Leeds: The loveliest castle

Credit: Andrea Armellin/4corners

Leeds Castle celebrates its 900th anniversary this year. We look back at its many incarnations, from Norman stronghold and royal palace to lavish private home.

When American newspaper tycoon Randolph Hearst decided he wanted to buy
an English castle, he sent a telegraph to his agent: “Want buy a castle in England. Please find which ones available.” Leeds Castle in Kent had just gone up for sale and his agent duly looked round, before sending back a dismal report: “Not a bath in place only lighting oil lamps and servants quarters down dungeon.” This was enough to scare off the luxury-loving Hearst, but The Hon Olive Wilson-Filmer, an Anglo-American heiress, glimpsed beauty in the decaying rooms and overgrown grounds, and snapped up the castle in 1926 for £180,000.

Decrepit it may have been, but it was a real royal castle, historic home of kings and queens, surrounded by a moat and set in 500 acres of parkland. Not only one of Britain’s most beautiful castles (it was described by historian Lord Conway as “the loveliest castle in the world” in 1913, and the epithet has stuck), Leeds is also one of its most storied.  

The first stone castle here was built in 1119 on a rocky islet in the River Len by the one of the great Norman noble families, the de Crèvecoeurs. This was a castle designed to be lived in – something that appealed to the kings and queens who were to become its occupants. The first royal owner was Queen Eleanor of Castile, Edward I’s wife, who bought Leeds in 1278 when its owner ran into debt.

Edward improved the castle’s defences, constructing soaring 30-foot walls, a barbican and a bath house. The three-storey keep was transformed by Queen Eleanor into the Gloriette, with a central courtyard, a Great Hall and luxurious apartments. 

Eleanor died in 1290. A grief-stricken Edward constructed the Chapel in her honour and had monks chant mass for her day and night. In 1299, to improve England’s fraught relations with the French, Edward married French princess Margaret and granted her the castle: the start of a centuries-long tradition that saw Leeds Castle forming part of the ‘dower’ – personal property to be retained after the king’s death – of several of England’s queens.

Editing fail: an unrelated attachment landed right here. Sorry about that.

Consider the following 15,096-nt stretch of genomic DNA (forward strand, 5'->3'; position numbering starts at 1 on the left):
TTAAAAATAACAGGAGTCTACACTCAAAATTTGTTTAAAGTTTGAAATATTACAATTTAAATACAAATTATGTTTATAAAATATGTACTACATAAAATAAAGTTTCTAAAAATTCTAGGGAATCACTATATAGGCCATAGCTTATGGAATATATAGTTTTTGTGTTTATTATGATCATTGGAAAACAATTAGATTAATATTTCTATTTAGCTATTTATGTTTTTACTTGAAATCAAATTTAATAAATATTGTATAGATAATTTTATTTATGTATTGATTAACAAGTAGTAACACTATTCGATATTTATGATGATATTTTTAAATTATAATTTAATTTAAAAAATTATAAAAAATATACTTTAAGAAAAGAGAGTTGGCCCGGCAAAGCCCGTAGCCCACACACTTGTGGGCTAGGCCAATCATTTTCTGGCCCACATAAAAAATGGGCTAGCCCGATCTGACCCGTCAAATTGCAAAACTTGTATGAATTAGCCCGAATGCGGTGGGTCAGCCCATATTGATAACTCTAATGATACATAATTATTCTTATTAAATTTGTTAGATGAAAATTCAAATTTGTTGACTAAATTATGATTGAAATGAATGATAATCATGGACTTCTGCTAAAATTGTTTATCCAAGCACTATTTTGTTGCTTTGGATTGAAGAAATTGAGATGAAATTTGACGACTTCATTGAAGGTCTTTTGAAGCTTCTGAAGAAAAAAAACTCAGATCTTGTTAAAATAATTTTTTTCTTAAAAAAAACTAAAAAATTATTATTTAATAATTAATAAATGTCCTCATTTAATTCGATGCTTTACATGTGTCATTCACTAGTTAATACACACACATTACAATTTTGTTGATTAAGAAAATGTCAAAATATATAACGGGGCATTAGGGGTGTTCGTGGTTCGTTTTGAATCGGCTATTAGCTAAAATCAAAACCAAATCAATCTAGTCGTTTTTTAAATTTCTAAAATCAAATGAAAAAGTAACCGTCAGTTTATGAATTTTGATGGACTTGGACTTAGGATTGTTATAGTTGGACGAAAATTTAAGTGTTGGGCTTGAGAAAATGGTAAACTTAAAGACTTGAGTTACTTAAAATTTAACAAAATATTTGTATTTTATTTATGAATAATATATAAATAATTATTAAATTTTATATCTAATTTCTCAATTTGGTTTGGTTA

Upon Margaret’s death Leeds reverted to the Crown, but wayward Edward II didn’t follow his father’s example, granting the castle not to his queen, Isabella, but to one Batholomew of Badlesmere, Lord Steward of the royal household. Although Leeds had passed out of royal hands, when Isabella arrived at the castle in 1321 she expected the usual deferential welcome. However, she was refused access by Badlesmere’s wife, who instructed archers to fire upon her and her entourage. An incensed Edward besieged and captured the castle, imprisoning Lady Badlesmere and beheading her husband. Queen Isabella regained the castle, holding it until her death in 1327.

The grand, medieval-style Queen’s Gallery. Credit: www.matthewwalkerphotography.com

The castle’s queenly associations don’t end there. Richard II wisely followed tradition and bequeathed the castle to his queen, Anne of Bohemia, in 1382; as did Henry IV, who gave Leeds to his second wife Joan of Navarre; and Henry V, who gave the castle to his widow Catherine de Valois. In an evocation of Henry and Catherine’s royal apartments in the present-day castle, a magnificent bed is draped in silk damask, embroidered with the initials H and C entwined with a lovers’ knot.

For more on Leeds Castle and its royal owners, read the full article in BRITAIN Volume 87 Issue 6, on sale here